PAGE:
A theory of superefficiency and adaptation is developed under flexible performance measures which give a multiresolution view of risk and bridge the gap between pointwise and global estimation. This theory provides a useful benchmark for the evaluation of spatially adaptive estimators and shows that the possible degree of superefficiency for minimax rate optimal estimators critically depends on the size of the neighborhood over which the risk is measured.
Wavelet procedures are given which adapt rate optimally for given shrinking neighborhoods including the extreme cases of mean squared error at a point and mean integrated squared error over the whole interval. These adaptive procedures are based on a new wavelet block thresholding scheme which combines both the commonly used horizontal blocking of wavelet coefficients (at the same resolution level) and vertical blocking of coefficients (across different resolution levels).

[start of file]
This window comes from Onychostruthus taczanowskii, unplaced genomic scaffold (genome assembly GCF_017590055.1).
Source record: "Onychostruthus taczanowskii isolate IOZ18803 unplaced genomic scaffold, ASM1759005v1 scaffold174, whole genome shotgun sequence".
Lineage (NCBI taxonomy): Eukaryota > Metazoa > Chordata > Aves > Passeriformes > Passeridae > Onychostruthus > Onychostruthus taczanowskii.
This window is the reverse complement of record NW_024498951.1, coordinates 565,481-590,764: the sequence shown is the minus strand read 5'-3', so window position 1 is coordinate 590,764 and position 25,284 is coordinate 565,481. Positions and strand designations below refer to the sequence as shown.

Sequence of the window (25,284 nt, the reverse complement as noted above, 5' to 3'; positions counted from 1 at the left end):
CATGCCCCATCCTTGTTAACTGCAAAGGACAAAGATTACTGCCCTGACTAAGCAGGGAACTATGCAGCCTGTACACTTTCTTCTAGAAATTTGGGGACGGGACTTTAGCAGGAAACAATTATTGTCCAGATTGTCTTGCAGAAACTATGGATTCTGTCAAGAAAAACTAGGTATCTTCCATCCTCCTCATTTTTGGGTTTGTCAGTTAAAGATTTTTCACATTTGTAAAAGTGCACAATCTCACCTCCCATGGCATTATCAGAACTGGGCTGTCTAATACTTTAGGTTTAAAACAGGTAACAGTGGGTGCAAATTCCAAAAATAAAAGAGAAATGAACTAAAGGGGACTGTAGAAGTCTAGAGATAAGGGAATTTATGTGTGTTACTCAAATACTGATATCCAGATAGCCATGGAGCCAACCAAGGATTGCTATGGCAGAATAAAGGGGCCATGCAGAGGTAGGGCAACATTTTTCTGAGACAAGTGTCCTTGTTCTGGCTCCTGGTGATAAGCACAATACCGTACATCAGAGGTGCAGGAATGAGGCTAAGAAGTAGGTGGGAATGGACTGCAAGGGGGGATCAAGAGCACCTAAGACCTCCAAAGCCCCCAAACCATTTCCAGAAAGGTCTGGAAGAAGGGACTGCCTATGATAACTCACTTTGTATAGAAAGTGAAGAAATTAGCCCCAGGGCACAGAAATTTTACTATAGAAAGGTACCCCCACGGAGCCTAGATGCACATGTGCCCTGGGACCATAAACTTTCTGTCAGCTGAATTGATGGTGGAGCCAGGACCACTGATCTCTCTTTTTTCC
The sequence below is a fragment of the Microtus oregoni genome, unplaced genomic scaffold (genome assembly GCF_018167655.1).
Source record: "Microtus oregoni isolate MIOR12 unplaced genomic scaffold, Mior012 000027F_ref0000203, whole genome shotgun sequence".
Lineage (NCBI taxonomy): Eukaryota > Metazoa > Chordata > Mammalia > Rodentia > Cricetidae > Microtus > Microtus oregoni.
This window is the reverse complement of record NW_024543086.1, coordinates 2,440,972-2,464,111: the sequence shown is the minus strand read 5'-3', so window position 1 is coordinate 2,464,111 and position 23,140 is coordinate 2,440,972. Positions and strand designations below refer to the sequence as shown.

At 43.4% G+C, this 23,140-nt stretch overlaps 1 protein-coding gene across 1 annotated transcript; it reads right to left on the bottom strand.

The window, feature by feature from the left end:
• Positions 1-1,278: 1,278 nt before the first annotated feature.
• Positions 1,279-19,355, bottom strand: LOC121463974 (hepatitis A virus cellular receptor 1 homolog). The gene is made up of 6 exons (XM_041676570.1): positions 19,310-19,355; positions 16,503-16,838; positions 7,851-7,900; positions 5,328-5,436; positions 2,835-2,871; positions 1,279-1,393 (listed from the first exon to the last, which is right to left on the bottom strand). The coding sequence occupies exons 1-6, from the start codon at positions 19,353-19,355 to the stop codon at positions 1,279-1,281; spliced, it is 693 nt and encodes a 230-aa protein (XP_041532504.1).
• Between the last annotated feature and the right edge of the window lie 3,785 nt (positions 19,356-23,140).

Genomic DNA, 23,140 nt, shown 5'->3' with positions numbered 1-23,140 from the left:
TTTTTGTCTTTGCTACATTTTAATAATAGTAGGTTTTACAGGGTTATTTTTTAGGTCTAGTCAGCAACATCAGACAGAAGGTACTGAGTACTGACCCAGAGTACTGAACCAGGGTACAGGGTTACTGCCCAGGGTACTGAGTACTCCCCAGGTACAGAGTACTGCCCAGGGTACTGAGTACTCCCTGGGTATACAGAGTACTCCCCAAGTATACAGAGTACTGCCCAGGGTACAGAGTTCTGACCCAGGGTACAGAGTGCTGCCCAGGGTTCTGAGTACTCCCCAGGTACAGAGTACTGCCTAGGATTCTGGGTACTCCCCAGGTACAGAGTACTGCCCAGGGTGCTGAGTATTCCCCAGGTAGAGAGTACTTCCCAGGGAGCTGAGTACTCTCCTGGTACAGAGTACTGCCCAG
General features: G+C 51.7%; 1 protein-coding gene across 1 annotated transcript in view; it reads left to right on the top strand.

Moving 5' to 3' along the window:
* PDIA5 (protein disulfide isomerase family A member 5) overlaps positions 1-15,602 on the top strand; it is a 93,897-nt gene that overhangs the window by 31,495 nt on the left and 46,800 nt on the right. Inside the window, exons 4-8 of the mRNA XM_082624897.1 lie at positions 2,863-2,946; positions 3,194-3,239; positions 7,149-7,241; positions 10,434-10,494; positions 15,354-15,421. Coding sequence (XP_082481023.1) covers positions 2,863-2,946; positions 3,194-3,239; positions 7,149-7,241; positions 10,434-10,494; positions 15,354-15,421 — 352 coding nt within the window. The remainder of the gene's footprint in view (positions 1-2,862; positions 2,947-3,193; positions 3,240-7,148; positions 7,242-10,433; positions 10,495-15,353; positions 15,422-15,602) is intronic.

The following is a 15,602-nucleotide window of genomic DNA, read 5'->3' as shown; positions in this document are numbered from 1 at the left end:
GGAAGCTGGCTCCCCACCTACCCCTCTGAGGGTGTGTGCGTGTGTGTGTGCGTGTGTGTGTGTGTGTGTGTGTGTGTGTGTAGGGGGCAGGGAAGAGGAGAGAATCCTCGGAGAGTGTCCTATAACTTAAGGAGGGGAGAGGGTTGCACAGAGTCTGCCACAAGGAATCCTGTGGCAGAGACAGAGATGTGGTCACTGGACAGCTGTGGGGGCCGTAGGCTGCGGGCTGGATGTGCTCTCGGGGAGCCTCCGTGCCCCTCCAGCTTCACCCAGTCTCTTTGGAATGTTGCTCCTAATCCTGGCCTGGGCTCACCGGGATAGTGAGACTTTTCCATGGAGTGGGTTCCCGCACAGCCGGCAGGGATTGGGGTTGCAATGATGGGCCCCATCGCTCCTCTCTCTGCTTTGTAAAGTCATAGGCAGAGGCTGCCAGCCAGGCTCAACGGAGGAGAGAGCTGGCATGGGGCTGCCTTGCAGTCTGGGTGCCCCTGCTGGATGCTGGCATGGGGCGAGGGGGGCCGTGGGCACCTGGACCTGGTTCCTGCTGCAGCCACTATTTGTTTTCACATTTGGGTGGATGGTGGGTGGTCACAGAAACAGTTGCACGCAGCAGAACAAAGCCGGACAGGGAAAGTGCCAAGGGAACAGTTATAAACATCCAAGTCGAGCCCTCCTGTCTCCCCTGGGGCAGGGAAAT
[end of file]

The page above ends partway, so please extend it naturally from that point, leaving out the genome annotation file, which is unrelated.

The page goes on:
"Nonparametric estimation over shrinking neighborhoods: Superefficiency and adaptation." Ann. Statist. 33 (1) 184 - 213, February 2005. https://doi.org/10.1214/009053604000000832